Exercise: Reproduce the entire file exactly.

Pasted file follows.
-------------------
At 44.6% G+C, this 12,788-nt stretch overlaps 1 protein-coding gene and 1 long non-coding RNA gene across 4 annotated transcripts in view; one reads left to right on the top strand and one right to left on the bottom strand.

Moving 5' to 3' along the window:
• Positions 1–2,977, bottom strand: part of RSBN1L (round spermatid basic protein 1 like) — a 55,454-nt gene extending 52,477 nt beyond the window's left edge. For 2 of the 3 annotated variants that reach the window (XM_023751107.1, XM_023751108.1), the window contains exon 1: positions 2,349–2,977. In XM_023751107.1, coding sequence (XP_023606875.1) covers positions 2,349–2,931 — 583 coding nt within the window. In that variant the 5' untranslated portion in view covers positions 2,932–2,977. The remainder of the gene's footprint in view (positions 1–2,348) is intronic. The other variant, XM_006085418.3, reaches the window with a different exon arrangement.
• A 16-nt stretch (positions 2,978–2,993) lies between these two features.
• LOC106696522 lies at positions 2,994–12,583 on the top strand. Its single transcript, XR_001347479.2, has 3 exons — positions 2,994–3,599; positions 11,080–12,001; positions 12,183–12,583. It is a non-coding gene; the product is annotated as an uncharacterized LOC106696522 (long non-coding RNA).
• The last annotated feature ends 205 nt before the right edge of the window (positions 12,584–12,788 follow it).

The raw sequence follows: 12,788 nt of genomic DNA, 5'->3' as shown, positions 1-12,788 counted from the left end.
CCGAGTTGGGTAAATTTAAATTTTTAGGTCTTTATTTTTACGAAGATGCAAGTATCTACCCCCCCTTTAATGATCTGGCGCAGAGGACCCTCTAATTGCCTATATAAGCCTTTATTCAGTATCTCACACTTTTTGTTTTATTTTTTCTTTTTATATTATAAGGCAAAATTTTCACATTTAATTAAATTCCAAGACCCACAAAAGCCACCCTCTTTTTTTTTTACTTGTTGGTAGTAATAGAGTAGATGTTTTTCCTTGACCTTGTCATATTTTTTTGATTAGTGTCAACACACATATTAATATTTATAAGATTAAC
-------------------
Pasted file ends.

At 44.6% G+C, this 12,788-nt stretch overlaps 1 protein-coding gene and 1 long non-coding RNA gene across 4 annotated transcripts in view; one reads left to right on the top strand and one right to left on the bottom strand.

Moving 5' to 3' along the window:
• Positions 1–2,977, bottom strand: part of RSBN1L (round spermatid basic protein 1 like) — a 55,454-nt gene extending 52,477 nt beyond the window's left edge. For 2 of the 3 annotated variants that reach the window (XM_023751107.1, XM_023751108.1), the window contains exon 1: positions 2,349–2,977. In XM_023751107.1, coding sequence (XP_023606875.1) covers positions 2,349–2,931 — 583 coding nt within the window. In that variant the 5' untranslated portion in view covers positions 2,932–2,977. The remainder of the gene's footprint in view (positions 1–2,348) is intronic. The other variant, XM_006085418.3, reaches the window with a different exon arrangement.
• A 16-nt stretch (positions 2,978–2,993) lies between these two features.
• LOC106696522 lies at positions 2,994–12,583 on the top strand. Its single transcript, XR_001347479.2, has 3 exons — positions 2,994–3,599; positions 11,080–12,001; positions 12,183–12,583. It is a non-coding gene; the product is annotated as an uncharacterized LOC106696522 (long non-coding RNA).
• The last annotated feature ends 205 nt before the right edge of the window (positions 12,584–12,788 follow it).

The raw sequence follows: 12,788 nt of genomic DNA, 5'->3' as shown, positions 1-12,788 counted from the left end.
CCGAGTTGGGTAAATTTAAATTTTTAGGTCTTTATTTTTACGAAGATGCAAGTATCTACCCCCCCTTTAATGATCTGGCGCAGAGGACCCTCTAATTGCCTATATAAGCCTTTATTCAGTATCTCACACTTTTTGTTTTATTTTTTCTTTTTATATTATAAGGCAAAATTTTCACATTTAATTAAATTCCAAGACCCACAAAAGCCACCCTCTTTTTTTTTTACTTGTTGGTAGTAATAGAGTAGATGTTTTTCCTTGACCTTGTCATATTTTTTTGATTAGTGTCAACACACATATTAATATTTATAAGATTAAC